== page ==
STILL: Piano Music
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William Grant Still (1895-1978)
Long known as the doyen of Afro-Americancomposers, William Grant Still was born on 11th May,1895, in Woodville, Mississippi to musical andscholarly parents of African-American, NativeAmerican, Spanish, Irish, and Scotch heritage.
Following the death of Still's father when William wasonly a few months old, the family moved to Little Rock,Arkansas, where the young Still began his musicaleducation with violin lessons from a private teacher anda stack of Red Seal opera recordings bought for him byhis stepfather.
Still attended Wilberforce University, spending histime there conducting the band and learning to play thevarious instruments in it, as he made his first attempts tocompose and orchestrate. His subsequent studies atOberlin Conservatory of Music were financed at firstthrough his father's legacy, and later through ascholarship established just for him by the faculty. Aftergraduating, he began his professional career playing inorchestras and orchestrating music, particularly for theviolin, cello, and oboe. Some of the legendarymusicians he worked with include Paul Whiteman,Artie Shaw, Bing Crosby, and Sophie Tucker, and forseveral years, he arranged and conducted the DeepRiver Hour on CBS and WOR radio.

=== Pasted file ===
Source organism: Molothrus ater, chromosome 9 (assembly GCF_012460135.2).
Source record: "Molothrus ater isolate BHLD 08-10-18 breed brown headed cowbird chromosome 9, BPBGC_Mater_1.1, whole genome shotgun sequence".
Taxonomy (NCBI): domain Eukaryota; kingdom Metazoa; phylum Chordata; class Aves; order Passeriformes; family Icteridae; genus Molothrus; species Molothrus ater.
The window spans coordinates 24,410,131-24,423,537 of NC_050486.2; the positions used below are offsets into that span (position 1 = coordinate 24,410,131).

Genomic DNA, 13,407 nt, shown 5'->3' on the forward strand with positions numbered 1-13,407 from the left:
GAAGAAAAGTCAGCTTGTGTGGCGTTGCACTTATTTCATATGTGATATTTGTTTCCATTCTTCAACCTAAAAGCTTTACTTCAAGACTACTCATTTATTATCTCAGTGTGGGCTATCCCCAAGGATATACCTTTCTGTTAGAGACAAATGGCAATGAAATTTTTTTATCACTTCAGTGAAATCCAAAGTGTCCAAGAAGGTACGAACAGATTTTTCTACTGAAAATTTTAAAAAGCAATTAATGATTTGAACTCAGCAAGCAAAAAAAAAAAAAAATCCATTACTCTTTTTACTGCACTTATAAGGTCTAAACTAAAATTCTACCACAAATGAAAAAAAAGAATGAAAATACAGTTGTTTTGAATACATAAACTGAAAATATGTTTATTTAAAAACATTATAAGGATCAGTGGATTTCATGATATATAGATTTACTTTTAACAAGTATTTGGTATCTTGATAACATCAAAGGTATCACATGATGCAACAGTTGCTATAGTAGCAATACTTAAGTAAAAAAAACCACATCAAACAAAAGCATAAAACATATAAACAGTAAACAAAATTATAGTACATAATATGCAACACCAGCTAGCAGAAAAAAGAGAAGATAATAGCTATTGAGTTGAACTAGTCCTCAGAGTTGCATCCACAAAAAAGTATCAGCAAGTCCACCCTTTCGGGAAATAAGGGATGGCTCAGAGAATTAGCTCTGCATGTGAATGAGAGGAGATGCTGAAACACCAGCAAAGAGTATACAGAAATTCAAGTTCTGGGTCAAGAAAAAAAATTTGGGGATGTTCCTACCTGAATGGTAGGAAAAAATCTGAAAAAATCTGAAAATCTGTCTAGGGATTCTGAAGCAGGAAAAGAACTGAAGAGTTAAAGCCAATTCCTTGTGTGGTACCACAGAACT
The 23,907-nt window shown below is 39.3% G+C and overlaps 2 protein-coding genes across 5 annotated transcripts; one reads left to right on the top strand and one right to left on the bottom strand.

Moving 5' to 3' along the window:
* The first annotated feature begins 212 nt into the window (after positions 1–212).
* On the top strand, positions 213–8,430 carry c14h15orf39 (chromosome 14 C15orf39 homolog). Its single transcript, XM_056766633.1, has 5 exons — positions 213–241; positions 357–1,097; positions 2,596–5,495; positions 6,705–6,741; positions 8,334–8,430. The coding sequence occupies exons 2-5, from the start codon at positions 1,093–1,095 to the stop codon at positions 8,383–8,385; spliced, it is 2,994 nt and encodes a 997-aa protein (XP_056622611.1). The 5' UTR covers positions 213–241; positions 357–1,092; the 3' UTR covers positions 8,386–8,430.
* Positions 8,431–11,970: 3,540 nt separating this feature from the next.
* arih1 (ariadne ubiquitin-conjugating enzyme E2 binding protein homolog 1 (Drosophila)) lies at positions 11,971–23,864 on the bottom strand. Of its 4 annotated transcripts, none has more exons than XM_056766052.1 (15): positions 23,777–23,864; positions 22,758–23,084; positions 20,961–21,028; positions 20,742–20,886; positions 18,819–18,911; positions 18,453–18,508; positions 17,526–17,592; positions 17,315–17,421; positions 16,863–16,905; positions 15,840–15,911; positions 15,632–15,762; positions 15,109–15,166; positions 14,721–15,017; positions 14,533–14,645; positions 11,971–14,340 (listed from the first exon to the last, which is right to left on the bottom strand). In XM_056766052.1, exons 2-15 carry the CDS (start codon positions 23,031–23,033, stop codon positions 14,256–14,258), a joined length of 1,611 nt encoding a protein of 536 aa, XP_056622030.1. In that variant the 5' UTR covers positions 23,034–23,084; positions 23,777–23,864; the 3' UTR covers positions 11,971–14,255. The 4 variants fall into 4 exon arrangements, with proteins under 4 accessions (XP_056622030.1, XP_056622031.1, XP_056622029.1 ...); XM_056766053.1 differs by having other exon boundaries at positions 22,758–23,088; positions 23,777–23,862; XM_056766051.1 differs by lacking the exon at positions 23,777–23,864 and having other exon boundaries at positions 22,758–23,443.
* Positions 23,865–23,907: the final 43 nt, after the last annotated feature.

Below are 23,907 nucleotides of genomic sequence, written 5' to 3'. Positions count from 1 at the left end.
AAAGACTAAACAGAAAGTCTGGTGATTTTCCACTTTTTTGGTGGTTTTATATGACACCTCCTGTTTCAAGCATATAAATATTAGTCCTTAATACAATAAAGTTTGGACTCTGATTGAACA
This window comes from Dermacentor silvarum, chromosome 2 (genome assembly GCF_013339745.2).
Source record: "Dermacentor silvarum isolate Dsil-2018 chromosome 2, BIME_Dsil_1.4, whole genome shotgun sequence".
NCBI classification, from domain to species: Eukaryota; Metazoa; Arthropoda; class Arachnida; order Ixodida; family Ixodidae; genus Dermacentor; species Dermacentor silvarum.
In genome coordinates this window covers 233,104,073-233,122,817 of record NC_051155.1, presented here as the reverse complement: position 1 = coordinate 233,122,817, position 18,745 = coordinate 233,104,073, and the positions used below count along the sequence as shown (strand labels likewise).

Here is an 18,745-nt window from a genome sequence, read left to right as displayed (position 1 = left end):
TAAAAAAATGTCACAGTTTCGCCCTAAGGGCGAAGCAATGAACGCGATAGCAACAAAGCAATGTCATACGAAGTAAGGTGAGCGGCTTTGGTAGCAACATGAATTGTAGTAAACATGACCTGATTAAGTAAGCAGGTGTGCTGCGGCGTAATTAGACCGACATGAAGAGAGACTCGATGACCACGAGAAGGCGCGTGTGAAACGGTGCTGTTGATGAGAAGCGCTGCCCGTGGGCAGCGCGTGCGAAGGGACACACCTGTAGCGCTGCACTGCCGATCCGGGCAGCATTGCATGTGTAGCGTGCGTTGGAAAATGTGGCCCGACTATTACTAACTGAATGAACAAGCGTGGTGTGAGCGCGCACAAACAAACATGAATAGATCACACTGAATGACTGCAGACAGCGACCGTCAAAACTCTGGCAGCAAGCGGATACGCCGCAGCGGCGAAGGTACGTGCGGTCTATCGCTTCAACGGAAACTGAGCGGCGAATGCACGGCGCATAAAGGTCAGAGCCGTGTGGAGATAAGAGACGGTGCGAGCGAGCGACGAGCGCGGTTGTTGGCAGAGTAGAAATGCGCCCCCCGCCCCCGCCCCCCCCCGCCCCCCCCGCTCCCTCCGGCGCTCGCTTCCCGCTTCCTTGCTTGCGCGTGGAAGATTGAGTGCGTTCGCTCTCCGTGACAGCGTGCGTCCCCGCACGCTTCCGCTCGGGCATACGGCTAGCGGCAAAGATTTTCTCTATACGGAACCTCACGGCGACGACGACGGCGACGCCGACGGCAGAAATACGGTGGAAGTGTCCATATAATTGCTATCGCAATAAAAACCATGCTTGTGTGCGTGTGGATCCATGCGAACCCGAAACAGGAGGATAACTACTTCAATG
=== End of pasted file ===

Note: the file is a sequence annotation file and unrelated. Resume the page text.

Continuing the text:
Later study included a period at the New EnglandConservatory of Music and an individual scholarshipwith the ultra-modern composer Edgard Var?¿se. In the1920s Still made his first appearances as a seriouscomposer, receiving Guggenheim and RosenwaldFellowships, and several important commissionsincluding CBS, the 1939-1940 New York World's Fair,Paul Whiteman, the League of Composers, and theCleveland Orchestra. Other honours included thejubilee Prize of the Cincinnati Symphony Orchestra(1944), the Freedoms Foundation Award (1953), and aprize from the U.S. Committee for the United Nations,the N.F.M.C., and the Aeolian Music Fund for hisorchestral work The Peaceful Land, cited as the bestmusical composition honouring the United Nations(1961).
Still received countless honorary degrees fromseveral prestigious universities, including HowardUniversity, Oberlin College, Pepperdine University,and Peabody Conservatory. In addition, he was awardednumerous trophies and citations from organizationssuch as the American Federation of Musicians, theNational Association of Negro Musicians, the Phi BetaSigma George Washington Carver Award, the RichardHenry Lee Patriotism Award, and a citation from thegovernor of Arkansas. He also lectured at variousuniversities from time to time, and was a distinguishedmember of ASCAP, the American Society ofComposers, Authors and Publishers.